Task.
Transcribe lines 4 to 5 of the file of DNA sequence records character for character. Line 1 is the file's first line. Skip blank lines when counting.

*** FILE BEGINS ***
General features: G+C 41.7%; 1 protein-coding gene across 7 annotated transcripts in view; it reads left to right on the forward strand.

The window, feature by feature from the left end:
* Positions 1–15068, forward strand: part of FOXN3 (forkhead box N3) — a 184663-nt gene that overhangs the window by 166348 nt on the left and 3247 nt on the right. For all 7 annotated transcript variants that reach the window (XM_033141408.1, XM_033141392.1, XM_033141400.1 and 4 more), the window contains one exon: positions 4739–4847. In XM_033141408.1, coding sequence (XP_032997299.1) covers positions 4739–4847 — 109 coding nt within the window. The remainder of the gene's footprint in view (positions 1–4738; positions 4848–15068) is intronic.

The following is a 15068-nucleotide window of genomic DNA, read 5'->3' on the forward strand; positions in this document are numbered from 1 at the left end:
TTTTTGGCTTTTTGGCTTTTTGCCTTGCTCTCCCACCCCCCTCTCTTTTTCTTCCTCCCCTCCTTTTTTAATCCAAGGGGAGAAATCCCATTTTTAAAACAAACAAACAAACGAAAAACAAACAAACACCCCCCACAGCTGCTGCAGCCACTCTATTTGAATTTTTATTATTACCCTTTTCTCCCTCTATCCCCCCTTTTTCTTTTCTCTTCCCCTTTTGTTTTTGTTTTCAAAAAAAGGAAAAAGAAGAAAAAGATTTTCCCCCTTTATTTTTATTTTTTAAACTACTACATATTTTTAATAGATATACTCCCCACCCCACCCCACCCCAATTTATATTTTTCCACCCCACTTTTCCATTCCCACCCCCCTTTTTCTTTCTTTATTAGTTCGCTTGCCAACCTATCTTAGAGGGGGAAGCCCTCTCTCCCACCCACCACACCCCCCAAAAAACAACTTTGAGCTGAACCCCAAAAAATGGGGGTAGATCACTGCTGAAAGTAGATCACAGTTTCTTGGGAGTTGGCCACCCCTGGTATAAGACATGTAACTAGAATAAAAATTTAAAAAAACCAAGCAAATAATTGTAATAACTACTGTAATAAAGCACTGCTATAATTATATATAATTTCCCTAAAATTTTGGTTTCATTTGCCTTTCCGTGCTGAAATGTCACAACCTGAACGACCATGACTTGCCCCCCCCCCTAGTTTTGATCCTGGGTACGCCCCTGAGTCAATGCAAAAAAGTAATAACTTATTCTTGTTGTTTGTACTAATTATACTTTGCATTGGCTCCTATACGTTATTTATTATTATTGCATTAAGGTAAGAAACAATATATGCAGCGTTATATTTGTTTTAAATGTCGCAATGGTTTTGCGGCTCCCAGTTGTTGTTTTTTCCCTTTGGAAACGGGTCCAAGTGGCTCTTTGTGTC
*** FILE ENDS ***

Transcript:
The following is a 15068-nucleotide window of genomic DNA, read 5'->3' on the forward strand; positions in this document are numbered from 1 at the left end:
TTTTTGGCTTTTTGGCTTTTTGCCTTGCTCTCCCACCCCCCTCTCTTTTTCTTCCTCCCCTCCTTTTTTAATCCAAGGGGAGAAATCCCATTTTTAAAACAAACAAACAAACGAAAAACAAACAAACACCCCCCACAGCTGCTGCAGCCACTCTATTTGAATTTTTATTATTACCCTTTTCTCCCTCTATCCCCCCTTTTTCTTTTCTCTTCCCCTTTTGTTTTTGTTTTCAAAAAAAGGAAAAAGAAGAAAAAGATTTTCCCCCTTTATTTTTATTTTTTAAACTACTACATATTTTTAATAGATATACTCCCCACCCCACCCCACCCCAATTTATATTTTTCCACCCCACTTTTCCATTCCCACCCCCCTTTTTCTTTCTTTATTAGTTCGCTTGCCAACCTATCTTAGAGGGGGAAGCCCTCTCTCCCACCCACCACACCCCCCAAAAAACAACTTTGAGCTGAACCCCAAAAAATGGGGGTAGATCACTGCTGAAAGTAGATCACAGTTTCTTGGGAGTTGGCCACCCCTGGTATAAGACATGTAACTAGAATAAAAATTTAAAAAAACCAAGCAAATAATTGTAATAACTACTGTAATAAAGCACTGCTATAATTATATATAATTTCCCTAAAATTTTGGTTTCATTTGCCTTTCCGTGCTGAAATGTCACAACCTGAACGACCATGACTTGCCCCCCCCCCTAGTTTTGATCCTGGGTACGCCCCTGAGTCAATGCAAAAAAGTAATAACTTATTCTTGTTGTTTGTACTAATTATACTTTGCATTGGCTCCTATACGTTATTTATTATTATTGCATTAAGGTAAGAAACAATATATGCAGCGTTATATTTGTTTTAAATGTCGCAATGGTTTTGCGGCTCCCAGTTGTTGTTTTTTCCCTTTGGAAACGGGTCCAAGTGGCTCTTTGTGTC